Even still, the Pavane's THD is very close to the Morpheus with signals above -10dB. It noticeably bests the Morpheus from -10dB to about -50dB, though it's debatable if Morpheus's increased distortion in that signal range really matters.

    The Pavane caps out near 2% THD before the next ladder, or part of the ladder, takes over, whereas Morpheus caps out around 1% THD. It's expected that lower level signals will increase in distortion, where something like 1-2% THD isn't completely out of the norm. Given that, I think I'm inclined to say I prefer the approach the Pavane takes here, even if it might cap out at a higher distortion rate before switching over.

    The ladder that covers the lowest level signals seems to perform very similarly on both DACs.


    Morpheus vs Pavane Lvl1 THD vs Amplitude.png


    Another note, THD on the Morpheus seems more 3rd harmonic dominant across the spectrum. Pavane, on SE outs, is slightly dominant on 2nd harmonic, though it's usually very close to the 3rd harmonic.

    The 2nd harmonic drops on Pavane considerably with balanced outs, effectively lowering the THD a fair amount. Thus, with balanced outs, the Pavane is also more 3rd order dominant, but will show reduced THD overall compared to the results above.

    It looks like the Morpheus performs more or less the same regardless of SE or balanced outs.

    Overall, I think this shows design choices have certainly carried over into what I'll call the 4th generation of Cees-designed DACs, but some variables have changed for reasons we can't yet know for sure.

    I'd be very curious to see how the DAC TWO modules compare in something like the Pavane...
     
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  8. bilboda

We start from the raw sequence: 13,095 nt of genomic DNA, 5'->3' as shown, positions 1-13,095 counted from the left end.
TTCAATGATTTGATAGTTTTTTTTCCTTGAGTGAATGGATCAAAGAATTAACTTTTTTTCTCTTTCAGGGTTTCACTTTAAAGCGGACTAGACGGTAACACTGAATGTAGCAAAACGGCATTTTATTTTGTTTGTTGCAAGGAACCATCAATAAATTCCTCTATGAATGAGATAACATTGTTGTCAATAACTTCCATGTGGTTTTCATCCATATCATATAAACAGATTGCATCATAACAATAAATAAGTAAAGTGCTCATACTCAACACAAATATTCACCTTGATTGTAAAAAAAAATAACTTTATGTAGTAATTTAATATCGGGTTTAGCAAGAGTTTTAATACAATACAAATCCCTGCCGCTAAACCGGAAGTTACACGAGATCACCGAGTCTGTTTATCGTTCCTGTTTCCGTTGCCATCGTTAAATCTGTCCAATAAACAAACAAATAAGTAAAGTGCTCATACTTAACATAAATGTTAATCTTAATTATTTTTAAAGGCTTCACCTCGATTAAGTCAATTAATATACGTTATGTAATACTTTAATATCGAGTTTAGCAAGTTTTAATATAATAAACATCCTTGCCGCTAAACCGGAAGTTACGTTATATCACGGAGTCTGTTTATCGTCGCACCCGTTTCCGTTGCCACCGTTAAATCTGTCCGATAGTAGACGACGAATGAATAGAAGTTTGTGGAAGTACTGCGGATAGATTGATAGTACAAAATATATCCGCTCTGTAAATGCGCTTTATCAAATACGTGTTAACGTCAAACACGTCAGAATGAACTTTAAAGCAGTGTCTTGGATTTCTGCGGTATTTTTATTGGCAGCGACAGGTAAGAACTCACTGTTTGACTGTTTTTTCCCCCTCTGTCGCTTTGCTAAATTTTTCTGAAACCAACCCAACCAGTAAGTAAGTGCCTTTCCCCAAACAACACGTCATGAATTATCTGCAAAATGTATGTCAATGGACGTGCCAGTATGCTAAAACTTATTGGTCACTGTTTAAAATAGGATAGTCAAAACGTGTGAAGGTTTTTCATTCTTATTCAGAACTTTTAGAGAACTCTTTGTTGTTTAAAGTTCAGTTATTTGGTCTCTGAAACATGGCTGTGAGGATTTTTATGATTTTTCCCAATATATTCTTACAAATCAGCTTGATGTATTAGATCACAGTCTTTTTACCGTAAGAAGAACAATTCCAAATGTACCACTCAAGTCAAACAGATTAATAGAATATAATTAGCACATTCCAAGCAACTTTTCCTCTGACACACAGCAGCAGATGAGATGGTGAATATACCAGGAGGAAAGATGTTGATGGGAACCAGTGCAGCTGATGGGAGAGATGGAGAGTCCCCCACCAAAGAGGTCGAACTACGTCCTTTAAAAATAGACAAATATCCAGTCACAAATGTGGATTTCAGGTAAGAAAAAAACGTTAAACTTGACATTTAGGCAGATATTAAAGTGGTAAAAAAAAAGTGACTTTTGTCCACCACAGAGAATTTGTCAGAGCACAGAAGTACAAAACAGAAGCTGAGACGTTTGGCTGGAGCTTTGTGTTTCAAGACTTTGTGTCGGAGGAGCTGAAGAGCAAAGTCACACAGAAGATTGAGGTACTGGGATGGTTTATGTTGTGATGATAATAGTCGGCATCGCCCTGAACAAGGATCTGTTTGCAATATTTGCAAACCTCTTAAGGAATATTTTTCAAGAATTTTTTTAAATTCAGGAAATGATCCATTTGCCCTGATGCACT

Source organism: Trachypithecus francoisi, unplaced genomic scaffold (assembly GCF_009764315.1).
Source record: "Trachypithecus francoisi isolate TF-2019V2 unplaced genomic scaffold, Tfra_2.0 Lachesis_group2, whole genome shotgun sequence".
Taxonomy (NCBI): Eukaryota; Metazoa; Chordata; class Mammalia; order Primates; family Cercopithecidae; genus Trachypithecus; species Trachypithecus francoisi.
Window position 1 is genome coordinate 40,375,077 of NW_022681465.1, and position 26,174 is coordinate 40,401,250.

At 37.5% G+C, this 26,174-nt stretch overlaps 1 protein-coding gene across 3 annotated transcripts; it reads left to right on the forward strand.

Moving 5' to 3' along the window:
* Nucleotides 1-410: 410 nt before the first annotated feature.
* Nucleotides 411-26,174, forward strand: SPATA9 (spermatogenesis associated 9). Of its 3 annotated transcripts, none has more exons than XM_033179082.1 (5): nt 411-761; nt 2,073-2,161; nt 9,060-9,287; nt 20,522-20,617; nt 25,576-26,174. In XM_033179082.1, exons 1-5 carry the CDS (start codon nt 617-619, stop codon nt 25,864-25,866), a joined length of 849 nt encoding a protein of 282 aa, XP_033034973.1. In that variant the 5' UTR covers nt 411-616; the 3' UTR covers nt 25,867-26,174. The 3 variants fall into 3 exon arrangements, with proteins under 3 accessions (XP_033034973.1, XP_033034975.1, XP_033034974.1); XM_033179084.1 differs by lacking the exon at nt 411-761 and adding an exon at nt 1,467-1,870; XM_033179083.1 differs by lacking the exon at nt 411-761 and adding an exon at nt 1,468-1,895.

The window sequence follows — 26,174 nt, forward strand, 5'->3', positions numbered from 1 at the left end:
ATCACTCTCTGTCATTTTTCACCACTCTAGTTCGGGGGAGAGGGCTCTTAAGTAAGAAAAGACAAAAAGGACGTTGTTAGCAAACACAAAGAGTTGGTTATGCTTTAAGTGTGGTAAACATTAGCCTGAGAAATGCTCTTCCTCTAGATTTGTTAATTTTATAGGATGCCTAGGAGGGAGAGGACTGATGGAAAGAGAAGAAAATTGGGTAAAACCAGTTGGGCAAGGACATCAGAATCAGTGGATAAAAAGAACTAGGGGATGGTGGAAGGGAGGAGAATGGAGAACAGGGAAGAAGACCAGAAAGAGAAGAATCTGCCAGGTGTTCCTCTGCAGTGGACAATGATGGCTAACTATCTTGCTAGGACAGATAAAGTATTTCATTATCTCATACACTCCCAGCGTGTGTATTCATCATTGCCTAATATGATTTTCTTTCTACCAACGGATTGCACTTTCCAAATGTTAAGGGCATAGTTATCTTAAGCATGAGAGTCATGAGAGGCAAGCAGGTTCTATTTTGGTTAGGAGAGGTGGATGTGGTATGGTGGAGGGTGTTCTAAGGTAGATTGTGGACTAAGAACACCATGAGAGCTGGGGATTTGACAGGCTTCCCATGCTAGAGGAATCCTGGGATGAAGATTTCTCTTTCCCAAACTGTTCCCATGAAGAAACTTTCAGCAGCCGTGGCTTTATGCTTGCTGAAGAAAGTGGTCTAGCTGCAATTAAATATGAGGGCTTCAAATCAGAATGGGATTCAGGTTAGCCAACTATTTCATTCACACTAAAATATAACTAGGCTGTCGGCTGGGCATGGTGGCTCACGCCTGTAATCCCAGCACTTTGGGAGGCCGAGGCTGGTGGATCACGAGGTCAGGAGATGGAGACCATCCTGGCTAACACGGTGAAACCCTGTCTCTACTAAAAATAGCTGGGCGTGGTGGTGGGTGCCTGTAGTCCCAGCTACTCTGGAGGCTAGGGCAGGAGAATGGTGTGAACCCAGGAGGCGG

bilboda Florida boomer

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    I'm trying to translate the graph to sound. Say you have a recording with 17db dynamic range. Doesn't that relate to the 17 db at the higher end on the right, leaving the rest of the graph academic?
     
  9. Hands

    Hands Overzealous Auto Flusher - Measurbator

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    I assume it would depend where that range lies.

    Modern, compressed rock/metal, for example, averages to somewhere around -20dBFS in DAC/ADC loopback test in ARTA, last I checked. But I don't know max or min values off the top of my head.
     
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  10. atomicbob

    atomicbob dScope Yoda

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    Sound levels and dynamic range are calculated many ways. One popular way is to average levels over a period of 50 mS. However a digital waveform has samples that vary by the sample period. It is important to reproduce every sample with the precise location in time (jitter) and level (amplitude distortion).

    Consider the following waveform for The Canadian Brass Bach Air Pour Les Trompettes:
    21 wave level -6 dBFS - overview.png
    Depending where the level is calculated a 50mS RMS may span -6dBFS to -36 dBFS during the music content.

    01 wave level -5 dBFS.png
    Here is one point where the level is achieving approximately -6 dBFS in the left channel.

    22 wave level -6 dBFS - zoom 1.png
    Increasing the zoom provides greater detail but we are still a long way from individual samples. Further zooming around 0:27.166 will follow.

    23 wave level -6 dBFS - zoom 2.png
    4 mS earlier we observe left channel with a peak to -6 dBFS.

    24 wave level -6 dBFS - zoom 3.png
    Back to 0:27.166 we find a -21 dBFS peak in the Left channel.

    25 wave level -6 dBFS - zoom 4.png
    Note there are Left channel samples between -21 dBFS and -infinity (the zero crossing) One sample is at approximately -46 dBFS. The sample right of the vertical cursor has a DAC count of 2195.

    26 wave level -6 dBFS - zoom 5.png
    Two samples to the right of the previous note sample has a DAC count of 2145. This is 50 counts lower in a 16 bit system of 65536 levels. That nuanced level change is on par with a level change of -62.35 dB at an absolute level of approximately -21 dBFS.

    Level meters are convenient for watching peak, average, RMS levels etc. during recording, mixing, mastering, reproduction. Reproducing every sample accurately in time and amplitude are the goals for a Linear, Continuous, Time Invariant, Sampled System. Those words will jog memories for many that have taken math classes oriented toward digital systems.